This water-soluble, highly fragrant cleansing gel contains ingredients known to inhibit melanin production (at least in vitro), but they’re of little use for skin discolorations when formulated in a cleanser because they are mostly rinsed down the drain. Although this could’ve been a very good cleanser for normal to oily skin, it contains citrus oils that may cause irritation and are definitely a problem if used in the eye area. Do we need to mention that this is not an all-natural cleanser and that the size is ridiculously small for the price?
Apple Brightening Cleanser is a sulfate-free cleanser designed to assist in skin brightening and gently exfoliate dead, hyperpigmented skin with natural apple fruit acids while powerful antioxidants protect against free radical damage.
Aqua (Water), Sodium Laurylglucosides Hydroxypropylsulfonate (Coconut/Palm), Sodium Methyl Cocoyl Taurate (Coconut/Palm), Polyglyceryl-4 Caprate (Vegetable), Sodium Cocoyl Hydrolyzed Amaranth Protein, Bellis Perennis (Belides™) (Daisy) Flower Extract, Hibiscus Sabdariffa Flower Extract, Pyrus Malus (Apple) Fruit Extract (Applephenon™), Euterpe Oleracea (Acai) Fruit Extract, Yogurt Extract, Lactic Acid (L) (Glucose), Gallic Acid (Plant), Yucca Schidigera Leaf/Root/Stem Extract, Camellia Sinensis (Green Tea) Leaf Extract, Polygonum Cuspidatum (Giant Knotweed/Resveratrol) Extract, Morus Alba (Mulberry) Bark Extract, Glucosamine HCI (D) (plant), Citrus Grandis (Red Grapefruit) Peel Oil, Citrus Aurantium Dulcis (Orange) Peel Oil, Fragrance/Parfum (Natural), Gluconolactone, Sodium Benzoate, Glycerin (Vegetable), Sodium Decylglucosides Hydroxypropylsulfonate (Coconut), Citric Acid
Colorado-based MyChelle is sold in many health food, specialty supplement and vitamin shops, and spas. It was started by Myra Michelle Eby, an entrepreneur whose background includes years working in the natural products industry. Eby's background was mostly in sales and she translated that talent into creating MyChelle.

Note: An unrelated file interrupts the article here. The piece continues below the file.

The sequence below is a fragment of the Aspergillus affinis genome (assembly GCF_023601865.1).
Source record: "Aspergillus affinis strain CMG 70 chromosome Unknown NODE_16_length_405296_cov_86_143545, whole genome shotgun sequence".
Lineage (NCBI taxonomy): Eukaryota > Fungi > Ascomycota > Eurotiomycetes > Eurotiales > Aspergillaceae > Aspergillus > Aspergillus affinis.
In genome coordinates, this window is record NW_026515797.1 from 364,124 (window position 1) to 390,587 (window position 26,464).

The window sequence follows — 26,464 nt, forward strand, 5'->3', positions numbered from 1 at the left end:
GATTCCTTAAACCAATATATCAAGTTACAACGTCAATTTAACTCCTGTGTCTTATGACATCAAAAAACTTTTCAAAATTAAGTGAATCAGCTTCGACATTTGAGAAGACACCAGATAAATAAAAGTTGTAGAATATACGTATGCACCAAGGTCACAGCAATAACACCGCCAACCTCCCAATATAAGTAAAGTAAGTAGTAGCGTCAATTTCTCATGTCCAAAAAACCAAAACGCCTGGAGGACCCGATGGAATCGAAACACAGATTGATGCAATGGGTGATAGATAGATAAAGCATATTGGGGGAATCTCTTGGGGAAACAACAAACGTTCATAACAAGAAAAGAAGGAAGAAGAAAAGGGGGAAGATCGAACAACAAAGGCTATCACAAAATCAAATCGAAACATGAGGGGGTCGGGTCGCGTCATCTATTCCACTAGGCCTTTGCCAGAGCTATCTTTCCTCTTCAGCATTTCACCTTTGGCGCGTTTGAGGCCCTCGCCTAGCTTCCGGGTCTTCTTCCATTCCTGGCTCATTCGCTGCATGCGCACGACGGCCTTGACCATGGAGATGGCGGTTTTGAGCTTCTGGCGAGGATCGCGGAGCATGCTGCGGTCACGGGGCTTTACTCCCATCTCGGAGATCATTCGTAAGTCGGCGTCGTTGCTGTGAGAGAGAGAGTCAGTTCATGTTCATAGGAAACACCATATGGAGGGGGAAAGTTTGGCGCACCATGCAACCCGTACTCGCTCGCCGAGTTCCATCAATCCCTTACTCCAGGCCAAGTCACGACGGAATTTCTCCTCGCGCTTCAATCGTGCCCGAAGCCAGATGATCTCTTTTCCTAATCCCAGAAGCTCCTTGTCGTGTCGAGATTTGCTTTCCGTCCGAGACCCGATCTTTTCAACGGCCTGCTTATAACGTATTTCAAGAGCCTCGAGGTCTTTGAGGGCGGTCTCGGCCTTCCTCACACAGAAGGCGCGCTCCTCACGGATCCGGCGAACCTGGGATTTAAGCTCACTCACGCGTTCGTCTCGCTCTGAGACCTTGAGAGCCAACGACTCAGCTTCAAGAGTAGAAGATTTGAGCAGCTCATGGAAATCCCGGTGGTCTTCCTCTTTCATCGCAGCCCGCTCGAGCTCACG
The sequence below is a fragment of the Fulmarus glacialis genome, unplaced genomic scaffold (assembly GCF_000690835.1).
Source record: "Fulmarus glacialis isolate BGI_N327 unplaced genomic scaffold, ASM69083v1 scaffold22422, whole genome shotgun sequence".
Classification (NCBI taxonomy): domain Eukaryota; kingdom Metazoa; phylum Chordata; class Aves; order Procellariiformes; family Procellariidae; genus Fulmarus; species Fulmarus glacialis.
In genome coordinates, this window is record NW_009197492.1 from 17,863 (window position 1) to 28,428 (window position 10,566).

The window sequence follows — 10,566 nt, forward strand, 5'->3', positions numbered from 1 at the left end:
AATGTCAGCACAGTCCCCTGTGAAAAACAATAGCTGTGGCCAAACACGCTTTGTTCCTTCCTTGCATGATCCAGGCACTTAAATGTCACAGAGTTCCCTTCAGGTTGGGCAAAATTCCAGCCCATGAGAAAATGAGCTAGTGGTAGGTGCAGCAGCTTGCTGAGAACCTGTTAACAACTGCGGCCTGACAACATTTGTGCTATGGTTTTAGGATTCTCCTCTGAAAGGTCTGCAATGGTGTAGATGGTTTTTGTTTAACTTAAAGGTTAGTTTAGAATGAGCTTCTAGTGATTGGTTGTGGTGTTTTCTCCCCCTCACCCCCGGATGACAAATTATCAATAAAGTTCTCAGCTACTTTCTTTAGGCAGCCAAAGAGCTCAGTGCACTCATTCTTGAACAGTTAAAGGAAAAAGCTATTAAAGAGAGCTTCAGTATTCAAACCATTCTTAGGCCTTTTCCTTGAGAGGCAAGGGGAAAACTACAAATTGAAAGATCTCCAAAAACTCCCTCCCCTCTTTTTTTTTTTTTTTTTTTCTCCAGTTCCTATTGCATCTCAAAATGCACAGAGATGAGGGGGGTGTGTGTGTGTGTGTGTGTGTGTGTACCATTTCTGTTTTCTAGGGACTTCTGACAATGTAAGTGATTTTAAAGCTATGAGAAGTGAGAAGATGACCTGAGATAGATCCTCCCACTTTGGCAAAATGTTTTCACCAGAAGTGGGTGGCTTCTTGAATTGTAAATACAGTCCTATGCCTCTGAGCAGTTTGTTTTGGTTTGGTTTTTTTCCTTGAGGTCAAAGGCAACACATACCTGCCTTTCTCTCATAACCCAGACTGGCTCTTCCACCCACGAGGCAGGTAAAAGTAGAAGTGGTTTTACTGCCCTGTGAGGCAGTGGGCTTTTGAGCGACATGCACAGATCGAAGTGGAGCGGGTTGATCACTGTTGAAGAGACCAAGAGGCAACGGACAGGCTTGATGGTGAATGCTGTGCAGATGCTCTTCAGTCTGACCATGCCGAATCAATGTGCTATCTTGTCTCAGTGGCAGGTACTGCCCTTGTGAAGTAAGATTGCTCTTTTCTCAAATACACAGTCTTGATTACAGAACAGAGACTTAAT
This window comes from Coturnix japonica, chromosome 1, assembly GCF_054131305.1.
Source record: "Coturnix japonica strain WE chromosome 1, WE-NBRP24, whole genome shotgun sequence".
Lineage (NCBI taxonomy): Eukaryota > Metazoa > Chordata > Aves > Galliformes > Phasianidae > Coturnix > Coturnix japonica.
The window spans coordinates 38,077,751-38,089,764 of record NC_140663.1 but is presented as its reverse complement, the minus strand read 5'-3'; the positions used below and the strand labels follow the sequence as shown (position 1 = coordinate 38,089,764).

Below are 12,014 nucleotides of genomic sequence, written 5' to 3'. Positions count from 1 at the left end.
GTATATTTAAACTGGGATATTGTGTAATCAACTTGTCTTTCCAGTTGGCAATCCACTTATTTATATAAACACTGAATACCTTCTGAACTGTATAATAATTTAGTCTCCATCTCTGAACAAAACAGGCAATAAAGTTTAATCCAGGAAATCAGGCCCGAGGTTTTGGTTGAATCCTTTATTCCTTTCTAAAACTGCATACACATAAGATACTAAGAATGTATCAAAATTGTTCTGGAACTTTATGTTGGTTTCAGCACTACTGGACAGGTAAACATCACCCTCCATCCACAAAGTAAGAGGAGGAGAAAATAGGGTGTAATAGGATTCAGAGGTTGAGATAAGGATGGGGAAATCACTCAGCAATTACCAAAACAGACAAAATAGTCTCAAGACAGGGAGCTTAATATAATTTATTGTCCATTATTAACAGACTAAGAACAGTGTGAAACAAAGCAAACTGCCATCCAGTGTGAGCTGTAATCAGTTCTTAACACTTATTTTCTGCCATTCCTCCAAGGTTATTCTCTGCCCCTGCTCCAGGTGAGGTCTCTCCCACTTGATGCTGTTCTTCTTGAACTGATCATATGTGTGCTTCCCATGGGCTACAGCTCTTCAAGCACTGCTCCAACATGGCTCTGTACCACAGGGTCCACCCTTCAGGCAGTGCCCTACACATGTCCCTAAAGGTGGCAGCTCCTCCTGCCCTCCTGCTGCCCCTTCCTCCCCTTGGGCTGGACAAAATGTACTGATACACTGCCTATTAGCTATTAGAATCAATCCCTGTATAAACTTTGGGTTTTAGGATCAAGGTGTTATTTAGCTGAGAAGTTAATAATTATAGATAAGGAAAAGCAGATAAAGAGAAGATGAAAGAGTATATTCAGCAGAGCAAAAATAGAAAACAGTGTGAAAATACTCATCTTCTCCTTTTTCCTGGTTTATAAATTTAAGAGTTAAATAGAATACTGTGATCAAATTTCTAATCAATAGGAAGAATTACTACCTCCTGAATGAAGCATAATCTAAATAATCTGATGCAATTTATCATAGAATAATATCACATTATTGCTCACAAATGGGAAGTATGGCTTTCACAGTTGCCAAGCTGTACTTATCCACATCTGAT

Like many lines that heavily emphasize natural ingredients, MyChelle spurns synthetic ingredients as always being bad or toxic. The company's catalog provides an ingredient dictionary that glorifies every natural ingredient they use as having multiple benefits for skin, but it leaves out any of the negative research proving that many plant (i.e., natural) extracts can have a negative effect on skin. Once again consumers are being fed a pipe dream that a natural product is the answer to their skin-care concerns. Depending on the MyChelle product you choose, you could be putting your skin at considerable risk for irritation, free-radical damage, and potentially phototoxic reactions when skin is exposed to sunlight. As is often the case with new skin-care companies promising the world, MyChelle has over a dozen moisturizers and serums proclaiming their lifting antiwrinkle properties, but it sells only one sunscreen, which they identify as being for the body not the face. None of that adds up to great skin care.
Ironically, while MyChelle products have lots of missteps, many of the products also contain several proven beneficial ingredients for skin alongside the irritating ones. Antioxidants, retinol, peptides, and skin-identical ingredients are often included, but when these great ingredients are mixed with ingredients that cause irritation, destroy skin cells, and cause collagen breakdown, they are fighting an uphill battle to provide your skin with any benefit.
Please don't misunderstand: we're all for natural as long as it doesn't make matters worse for skin, but that's simply not the case with the majority of products in this line. As for the "Dermaceuticals" portion of the name, well, that's just one more meaningless marketing term to look past, as there is nothing dermatologic or pharmaceutical about any of these products.
For more information about MyChelle Dermaceuticals, call (800) 447-2076 or visit www.mychelle.com.